Ruatara (chief)

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Ruatara (Duaterra in traditional orthography) (circa 1787 – 3 March 1815)[1] was a chief of the Ngāpuhi iwi (tribe) in New Zealand. He introduced European crops to New Zealand and was host to the first Christian missionary, Samuel Marsden.

Ruatara's was at Rangihoua on the northern shore of the Bay of Islands. Rangihoua had been Te Pahi's pā until his death in 1810 at the hand of whalers who wrongly accused him of being responsible for the Boyd Massacre.[2]

Marsden thought that Ruatara's father was Kaparu, the younger brother of Te Pahi, and that his mother was a sister of Hongi Hika. However it seems more likely that his father was Te Aweawe of the Ngati Rahiri and Ngati Tautahi subtribes (Hapu) of Ngāpuhi, and his mother Tauramoko, of Ngati Rahiri and Ngati Hineira. Ruatara's second wife was Rahu, whose sister married Waikato, a chief of the Te Hikutu hapu within the Ngāpuhi iwi. The Te Hikutu people moved to Rangihoua after Ruatara married Rahu.[3]

In 1805, he first attempted to travel abroad, and signed up as a sailor on a whaling ship, the Argo,[4] but was cheated and stranded in Sydney the following year by its captain. Undeterred, he signed up on the sealing vessel Santa Anna in 1807. After many hardships he reached London in 1809. He stayed in London for a little over two weeks before returning to Sydney on the Ann, on which he met Samuel Marsden. In Sydney, he stayed with Marsden and studied British agricultural practices before finally returning to New Zealand in 1812, and succeeding the recently deceased Te Pahi as the leading chief of Rangihoua.[5] He introduced wheat to his compatriots, along with a mill to grind it, given to him by Marsden. By 1814, he had "laid the foundations of a flourishing wheat industry"; he "possessed considerable business acumen", although his plans to set up a steady export industry were cut short by his death shortly thereafter.[1] Samuel Marsden lamented Ruatara's death at some length, noting "I attributed Duaterra’s sickness to his exertions, he was a man of great bodily strength, and possessed an active and a comprehensive mind: which on his return to New Zealand he exerted to the utmost day and night to carry the plans he had formed into execution."[6]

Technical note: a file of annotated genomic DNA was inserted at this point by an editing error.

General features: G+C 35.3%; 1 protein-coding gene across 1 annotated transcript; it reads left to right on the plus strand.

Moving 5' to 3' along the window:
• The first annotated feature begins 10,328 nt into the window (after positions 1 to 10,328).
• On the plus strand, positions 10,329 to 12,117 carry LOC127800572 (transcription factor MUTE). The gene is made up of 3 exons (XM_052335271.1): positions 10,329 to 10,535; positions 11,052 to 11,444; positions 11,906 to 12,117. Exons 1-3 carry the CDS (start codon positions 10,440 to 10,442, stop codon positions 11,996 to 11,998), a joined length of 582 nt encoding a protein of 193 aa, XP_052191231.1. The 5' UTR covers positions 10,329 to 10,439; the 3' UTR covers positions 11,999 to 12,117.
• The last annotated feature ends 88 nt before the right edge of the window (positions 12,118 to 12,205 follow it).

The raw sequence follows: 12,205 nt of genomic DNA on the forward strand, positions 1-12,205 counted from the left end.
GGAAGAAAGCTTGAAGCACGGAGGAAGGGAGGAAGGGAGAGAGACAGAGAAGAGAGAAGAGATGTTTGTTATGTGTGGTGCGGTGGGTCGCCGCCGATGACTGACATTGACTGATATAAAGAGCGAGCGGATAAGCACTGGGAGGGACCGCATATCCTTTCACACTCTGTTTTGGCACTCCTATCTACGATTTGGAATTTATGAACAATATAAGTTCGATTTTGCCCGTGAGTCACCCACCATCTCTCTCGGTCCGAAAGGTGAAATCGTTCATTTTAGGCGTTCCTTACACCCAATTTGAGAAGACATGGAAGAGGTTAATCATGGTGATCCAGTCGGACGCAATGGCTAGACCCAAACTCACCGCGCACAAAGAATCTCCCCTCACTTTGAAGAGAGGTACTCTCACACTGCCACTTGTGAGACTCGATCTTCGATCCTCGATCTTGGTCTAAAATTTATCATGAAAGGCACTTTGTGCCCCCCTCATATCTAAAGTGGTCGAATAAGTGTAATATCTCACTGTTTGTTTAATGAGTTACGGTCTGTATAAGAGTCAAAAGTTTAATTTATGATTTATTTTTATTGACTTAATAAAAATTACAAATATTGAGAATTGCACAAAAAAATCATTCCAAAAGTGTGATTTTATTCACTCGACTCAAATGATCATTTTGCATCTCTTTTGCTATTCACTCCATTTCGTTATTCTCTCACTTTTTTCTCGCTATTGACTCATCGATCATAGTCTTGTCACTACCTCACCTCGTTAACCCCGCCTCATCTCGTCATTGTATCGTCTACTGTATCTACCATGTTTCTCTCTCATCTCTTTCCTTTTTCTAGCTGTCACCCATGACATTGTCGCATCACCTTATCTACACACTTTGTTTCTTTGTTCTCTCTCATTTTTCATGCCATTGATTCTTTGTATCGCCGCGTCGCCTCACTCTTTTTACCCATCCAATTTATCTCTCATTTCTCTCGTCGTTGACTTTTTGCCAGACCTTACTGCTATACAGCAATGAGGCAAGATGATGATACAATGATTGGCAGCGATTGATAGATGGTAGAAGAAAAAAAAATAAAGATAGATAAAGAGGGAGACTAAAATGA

On 25 December 1814, he and Hongi Hika welcomed Marsden and missionaries John KIng, William Hall and Thomas Kendall on Ngāpuhi land, and hosted his Christian mission station, the first to be established in New Zealand. Ruatara thus "secured a monopoly over the first permanent European settlement in New Zealand, a goose that would reliably lay eggs of iron, if not gold. He had also introduced Christianity into the country as a side-effect. Ruatara's Māori neighbours were left in no doubt about who ran the new mission station or about who was the new rising star of the Bay of Islands."[7] Through the mission, he obtained European plants, tools and pistols, "distributing European goods and knowledge" to Maori and thus increasing his mana (power, influence, prestige).[7] He never converted to Christianity himself.[8][failed verification]

Ruatara described Marsden and Kendall as "his Pākehā",[9] and was their protector for the remaining months of his life;[10] he died on 3 March 1815, following a month-long "raging fever".[3] His uncle Hongi Hika continued to host Marsden's mission until his own death in 1828.[1]

According to historian James Belich,

"Above all it was Ruatara's enthusiasm for things European that led them to conclude that Māori were the perfect prospects for conversion. [Missionaries] saw his premature death as near-martyrdom. [...] A fourteen-page poem on his death won a prize at Cambridge University in 1823. Behind the admirably convertible Māori of the missionary and humanitarian literature lies the ghost of Ruatara."[11]


  1. ^ a b c Foster, Bernard John (1966). "Ruatara". An Encyclopaedia of New Zealand.
  2. ^ Carleton, Hugh (1874). "Vol. I". The Life of Henry Williams, Archdeacon of Waimate. Auckland: Upton. pp. 25–26.
  3. ^ a b Ballara, Angela. "Ruatara". Dictionary of New Zealand Biography. Ministry for Culture and Heritage. Retrieved 5 April 2011.
  4. ^ Marsden, Samuel. "Letter: Reverend Samuel Marsden to Reverend Josiah Pratt, 28 October 1815". Marsden Online Archive. University of Otago. Retrieved 27 May 2015.
  5. ^ James Belich, Making Peoples; A History of the New Zealanders, 1996, ISBN 0-8248-2517-9, p. 141–142.
  6. ^ Marsden, Samuel. "Journal: Reverend Samuel Marsden's First Visit to New Zealand in December 1814". Marsden Online Archive. University of Otago. Retrieved 2 June 2015.
  7. ^ a b J. Belich, op.cit., p.143
  8. ^ J. Belich, op.cit., p.166
  9. ^ "Maori intermediaries: Ruatara", New Zealand History online, New Zealand Ministry of Culture and Heritage
  10. ^ "The Church Missionary Gleaner, March 1857". A Glimpse of New Zealand as it Was. Adam Matthew Digital. Retrieved 24 October 2015.
  11. ^ J. Belich, op.cit., p.148